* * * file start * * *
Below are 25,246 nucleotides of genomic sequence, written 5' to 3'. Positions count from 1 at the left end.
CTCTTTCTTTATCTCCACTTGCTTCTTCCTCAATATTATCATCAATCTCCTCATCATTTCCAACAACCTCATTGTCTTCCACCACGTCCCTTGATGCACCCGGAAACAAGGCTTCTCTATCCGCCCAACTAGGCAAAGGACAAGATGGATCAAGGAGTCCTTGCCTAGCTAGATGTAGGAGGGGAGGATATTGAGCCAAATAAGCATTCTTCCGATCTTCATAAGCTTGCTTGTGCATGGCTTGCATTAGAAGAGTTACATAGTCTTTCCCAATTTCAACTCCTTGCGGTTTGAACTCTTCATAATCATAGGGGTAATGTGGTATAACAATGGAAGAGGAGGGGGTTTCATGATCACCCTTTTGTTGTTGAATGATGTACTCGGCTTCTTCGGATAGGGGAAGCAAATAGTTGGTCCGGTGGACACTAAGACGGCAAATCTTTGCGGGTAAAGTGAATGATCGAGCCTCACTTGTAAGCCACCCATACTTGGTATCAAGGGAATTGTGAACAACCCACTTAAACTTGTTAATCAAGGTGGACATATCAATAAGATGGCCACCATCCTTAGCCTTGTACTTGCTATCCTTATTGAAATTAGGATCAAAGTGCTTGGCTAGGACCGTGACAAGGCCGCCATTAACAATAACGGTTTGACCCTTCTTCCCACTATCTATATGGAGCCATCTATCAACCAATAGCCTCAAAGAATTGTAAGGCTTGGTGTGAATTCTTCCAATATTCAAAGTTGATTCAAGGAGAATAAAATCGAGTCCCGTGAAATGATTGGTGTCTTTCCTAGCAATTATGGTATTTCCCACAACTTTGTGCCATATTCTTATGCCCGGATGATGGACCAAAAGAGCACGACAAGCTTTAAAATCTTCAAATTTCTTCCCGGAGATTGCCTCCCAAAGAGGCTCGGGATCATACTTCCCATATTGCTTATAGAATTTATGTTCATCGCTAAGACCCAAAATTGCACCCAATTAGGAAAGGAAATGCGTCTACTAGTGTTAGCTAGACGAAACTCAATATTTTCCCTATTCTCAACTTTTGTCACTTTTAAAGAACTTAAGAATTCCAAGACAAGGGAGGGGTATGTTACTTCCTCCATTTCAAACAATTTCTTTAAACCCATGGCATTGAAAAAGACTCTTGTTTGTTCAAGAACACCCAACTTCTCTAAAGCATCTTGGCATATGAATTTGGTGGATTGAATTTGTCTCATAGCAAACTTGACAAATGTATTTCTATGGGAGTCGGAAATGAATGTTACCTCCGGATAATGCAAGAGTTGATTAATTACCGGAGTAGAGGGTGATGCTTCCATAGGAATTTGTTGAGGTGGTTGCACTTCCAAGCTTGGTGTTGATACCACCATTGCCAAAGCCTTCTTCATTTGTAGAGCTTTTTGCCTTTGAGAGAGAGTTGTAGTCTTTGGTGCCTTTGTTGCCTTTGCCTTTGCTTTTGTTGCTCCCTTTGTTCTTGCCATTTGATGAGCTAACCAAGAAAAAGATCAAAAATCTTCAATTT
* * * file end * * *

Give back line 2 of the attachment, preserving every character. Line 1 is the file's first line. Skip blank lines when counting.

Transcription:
CTCTTTCTTTATCTCCACTTGCTTCTTCCTCAATATTATCATCAATCTCCTCATCATTTCCAACAACCTCATTGTCTTCCACCACGTCCCTTGATGCACCCGGAAACAAGGCTTCTCTATCCGCCCAACTAGGCAAAGGACAAGATGGATCAAGGAGTCCTTGCCTAGCTAGATGTAGGAGGGGAGGATATTGAGCCAAATAAGCATTCTTCCGATCTTCATAAGCTTGCTTGTGCATGGCTTGCATTAGAAGAGTTACATAGTCTTTCCCAATTTCAACTCCTTGCGGTTTGAACTCTTCATAATCATAGGGGTAATGTGGTATAACAATGGAAGAGGAGGGGGTTTCATGATCACCCTTTTGTTGTTGAATGATGTACTCGGCTTCTTCGGATAGGGGAAGCAAATAGTTGGTCCGGTGGACACTAAGACGGCAAATCTTTGCGGGTAAAGTGAATGATCGAGCCTCACTTGTAAGCCACCCATACTTGGTATCAAGGGAATTGTGAACAACCCACTTAAACTTGTTAATCAAGGTGGACATATCAATAAGATGGCCACCATCCTTAGCCTTGTACTTGCTATCCTTATTGAAATTAGGATCAAAGTGCTTGGCTAGGACCGTGACAAGGCCGCCATTAACAATAACGGTTTGACCCTTCTTCCCACTATCTATATGGAGCCATCTATCAACCAATAGCCTCAAAGAATTGTAAGGCTTGGTGTGAATTCTTCCAATATTCAAAGTTGATTCAAGGAGAATAAAATCGAGTCCCGTGAAATGATTGGTGTCTTTCCTAGCAATTATGGTATTTCCCACAACTTTGTGCCATATTCTTATGCCCGGATGATGGACCAAAAGAGCACGACAAGCTTTAAAATCTTCAAATTTCTTCCCGGAGATTGCCTCCCAAAGAGGCTCGGGATCATACTTCCCATATTGCTTATAGAATTTATGTTCATCGCTAAGACCCAAAATTGCACCCAATTAGGAAAGGAAATGCGTCTACTAGTGTTAGCTAGACGAAACTCAATATTTTCCCTATTCTCAACTTTTGTCACTTTTAAAGAACTTAAGAATTCCAAGACAAGGGAGGGGTATGTTACTTCCTCCATTTCAAACAATTTCTTTAAACCCATGGCATTGAAAAAGACTCTTGTTTGTTCAAGAACACCCAACTTCTCTAAAGCATCTTGGCATATGAATTTGGTGGATTGAATTTGTCTCATAGCAAACTTGACAAATGTATTTCTATGGGAGTCGGAAATGAATGTTACCTCCGGATAATGCAAGAGTTGATTAATTACCGGAGTAGAGGGTGATGCTTCCATAGGAATTTGTTGAGGTGGTTGCACTTCCAAGCTTGGTGTTGATACCACCATTGCCAAAGCCTTCTTCATTTGTAGAGCTTTTTGCCTTTGAGAGAGAGTTGTAGTCTTTGGTGCCTTTGTTGCCTTTGCCTTTGCTTTTGTTGCTCCCTTTGTTCTTGCCATTTGATGAGCTAACCAAGAAAAAGATCAAAAATCTTCAATTT